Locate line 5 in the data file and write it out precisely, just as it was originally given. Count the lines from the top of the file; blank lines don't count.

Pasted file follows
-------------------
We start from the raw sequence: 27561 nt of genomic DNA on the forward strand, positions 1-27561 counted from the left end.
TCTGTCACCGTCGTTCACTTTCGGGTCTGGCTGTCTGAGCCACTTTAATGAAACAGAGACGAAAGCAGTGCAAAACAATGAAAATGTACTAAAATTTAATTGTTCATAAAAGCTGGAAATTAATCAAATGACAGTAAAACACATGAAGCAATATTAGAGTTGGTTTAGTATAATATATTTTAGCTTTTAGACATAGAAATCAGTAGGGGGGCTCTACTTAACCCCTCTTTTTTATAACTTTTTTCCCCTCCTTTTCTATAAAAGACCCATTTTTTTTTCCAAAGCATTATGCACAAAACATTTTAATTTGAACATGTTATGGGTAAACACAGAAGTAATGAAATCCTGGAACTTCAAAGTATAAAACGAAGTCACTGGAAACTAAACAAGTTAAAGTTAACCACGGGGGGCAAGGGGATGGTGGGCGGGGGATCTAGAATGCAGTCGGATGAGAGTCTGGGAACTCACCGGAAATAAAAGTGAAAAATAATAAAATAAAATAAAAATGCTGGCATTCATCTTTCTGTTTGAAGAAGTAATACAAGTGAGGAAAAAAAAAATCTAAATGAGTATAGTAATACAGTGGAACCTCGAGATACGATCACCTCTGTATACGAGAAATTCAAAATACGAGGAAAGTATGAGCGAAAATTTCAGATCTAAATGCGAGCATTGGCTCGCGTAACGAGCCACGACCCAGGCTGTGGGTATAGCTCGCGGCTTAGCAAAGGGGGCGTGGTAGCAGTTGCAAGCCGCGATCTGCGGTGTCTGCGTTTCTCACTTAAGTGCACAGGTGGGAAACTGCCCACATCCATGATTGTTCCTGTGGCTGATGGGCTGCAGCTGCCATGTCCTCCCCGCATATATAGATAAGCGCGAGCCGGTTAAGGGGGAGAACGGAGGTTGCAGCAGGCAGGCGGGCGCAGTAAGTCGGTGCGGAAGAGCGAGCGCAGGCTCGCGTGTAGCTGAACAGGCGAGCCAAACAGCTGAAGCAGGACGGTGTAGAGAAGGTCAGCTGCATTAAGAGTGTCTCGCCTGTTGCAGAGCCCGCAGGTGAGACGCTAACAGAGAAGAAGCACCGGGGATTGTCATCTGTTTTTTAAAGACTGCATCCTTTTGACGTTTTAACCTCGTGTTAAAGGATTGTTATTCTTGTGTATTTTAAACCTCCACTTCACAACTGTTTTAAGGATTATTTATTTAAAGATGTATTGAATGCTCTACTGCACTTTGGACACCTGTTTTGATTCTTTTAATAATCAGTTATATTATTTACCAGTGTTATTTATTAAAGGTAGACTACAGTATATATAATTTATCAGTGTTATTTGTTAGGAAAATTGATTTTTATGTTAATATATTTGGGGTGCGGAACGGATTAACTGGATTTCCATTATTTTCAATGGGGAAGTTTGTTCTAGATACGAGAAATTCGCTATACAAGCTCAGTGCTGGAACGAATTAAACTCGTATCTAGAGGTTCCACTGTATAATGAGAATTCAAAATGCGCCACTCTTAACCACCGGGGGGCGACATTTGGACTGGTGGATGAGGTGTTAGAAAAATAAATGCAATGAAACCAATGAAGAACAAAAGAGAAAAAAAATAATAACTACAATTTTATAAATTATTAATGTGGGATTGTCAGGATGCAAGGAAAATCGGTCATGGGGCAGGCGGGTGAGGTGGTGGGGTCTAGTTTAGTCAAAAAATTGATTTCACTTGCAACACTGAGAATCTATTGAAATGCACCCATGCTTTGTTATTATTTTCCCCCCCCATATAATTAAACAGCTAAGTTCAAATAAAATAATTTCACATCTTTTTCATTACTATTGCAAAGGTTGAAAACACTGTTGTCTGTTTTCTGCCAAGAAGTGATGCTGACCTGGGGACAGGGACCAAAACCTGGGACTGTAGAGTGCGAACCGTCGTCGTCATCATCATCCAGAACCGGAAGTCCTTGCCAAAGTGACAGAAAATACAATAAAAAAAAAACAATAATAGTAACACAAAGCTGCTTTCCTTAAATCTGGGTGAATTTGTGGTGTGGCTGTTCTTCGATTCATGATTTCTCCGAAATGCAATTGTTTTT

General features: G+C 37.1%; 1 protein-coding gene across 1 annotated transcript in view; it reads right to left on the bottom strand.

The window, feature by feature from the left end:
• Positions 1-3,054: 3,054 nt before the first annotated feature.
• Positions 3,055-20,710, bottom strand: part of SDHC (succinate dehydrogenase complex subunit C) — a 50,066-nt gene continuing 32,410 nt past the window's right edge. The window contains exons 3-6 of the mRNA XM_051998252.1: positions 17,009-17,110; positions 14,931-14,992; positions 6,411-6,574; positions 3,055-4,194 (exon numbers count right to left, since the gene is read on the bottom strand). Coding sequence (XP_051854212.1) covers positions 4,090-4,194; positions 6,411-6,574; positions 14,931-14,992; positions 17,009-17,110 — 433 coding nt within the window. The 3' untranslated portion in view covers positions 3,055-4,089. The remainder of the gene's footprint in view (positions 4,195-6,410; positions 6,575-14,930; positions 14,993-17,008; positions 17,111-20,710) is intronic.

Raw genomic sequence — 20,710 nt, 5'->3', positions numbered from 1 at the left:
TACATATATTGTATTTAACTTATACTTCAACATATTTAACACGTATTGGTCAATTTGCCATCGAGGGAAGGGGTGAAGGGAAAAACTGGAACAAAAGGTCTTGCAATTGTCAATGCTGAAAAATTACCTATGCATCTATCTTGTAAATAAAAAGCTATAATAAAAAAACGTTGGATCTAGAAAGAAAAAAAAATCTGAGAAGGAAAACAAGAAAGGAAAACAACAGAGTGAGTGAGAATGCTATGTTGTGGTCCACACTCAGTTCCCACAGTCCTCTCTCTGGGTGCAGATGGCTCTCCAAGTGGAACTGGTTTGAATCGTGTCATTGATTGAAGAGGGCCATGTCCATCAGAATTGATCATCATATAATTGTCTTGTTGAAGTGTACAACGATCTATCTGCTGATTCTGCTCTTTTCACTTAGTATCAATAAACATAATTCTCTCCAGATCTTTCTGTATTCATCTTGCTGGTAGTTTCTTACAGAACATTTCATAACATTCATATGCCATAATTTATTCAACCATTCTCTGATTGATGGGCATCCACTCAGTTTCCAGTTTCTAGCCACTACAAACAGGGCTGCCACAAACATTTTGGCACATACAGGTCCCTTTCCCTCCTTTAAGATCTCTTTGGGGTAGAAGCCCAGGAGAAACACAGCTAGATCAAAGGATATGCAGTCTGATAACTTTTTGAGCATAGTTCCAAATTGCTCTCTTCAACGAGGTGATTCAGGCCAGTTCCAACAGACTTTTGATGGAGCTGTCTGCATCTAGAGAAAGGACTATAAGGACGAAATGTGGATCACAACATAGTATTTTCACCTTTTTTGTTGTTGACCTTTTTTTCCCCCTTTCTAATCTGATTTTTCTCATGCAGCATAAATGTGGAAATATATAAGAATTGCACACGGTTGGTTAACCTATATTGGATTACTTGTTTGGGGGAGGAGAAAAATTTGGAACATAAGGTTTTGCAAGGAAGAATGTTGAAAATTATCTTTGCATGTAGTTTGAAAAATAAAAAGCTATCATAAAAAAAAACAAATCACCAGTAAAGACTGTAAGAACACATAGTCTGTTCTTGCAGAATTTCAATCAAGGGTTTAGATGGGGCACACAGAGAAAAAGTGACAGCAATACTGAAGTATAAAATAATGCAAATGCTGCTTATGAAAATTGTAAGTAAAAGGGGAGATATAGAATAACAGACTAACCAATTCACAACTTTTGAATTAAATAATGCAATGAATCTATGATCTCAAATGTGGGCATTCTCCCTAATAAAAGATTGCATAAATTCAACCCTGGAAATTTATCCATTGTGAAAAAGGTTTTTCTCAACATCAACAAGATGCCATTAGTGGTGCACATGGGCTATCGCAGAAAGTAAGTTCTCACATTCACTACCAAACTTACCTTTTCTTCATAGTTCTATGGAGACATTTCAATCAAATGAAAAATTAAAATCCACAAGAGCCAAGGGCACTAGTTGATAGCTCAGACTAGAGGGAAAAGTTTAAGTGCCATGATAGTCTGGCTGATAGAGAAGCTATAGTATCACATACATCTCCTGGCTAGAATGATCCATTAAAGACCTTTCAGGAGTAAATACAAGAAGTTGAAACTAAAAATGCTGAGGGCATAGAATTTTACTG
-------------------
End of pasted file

• Positions 1-3,054: 3,054 nt before the first annotated feature.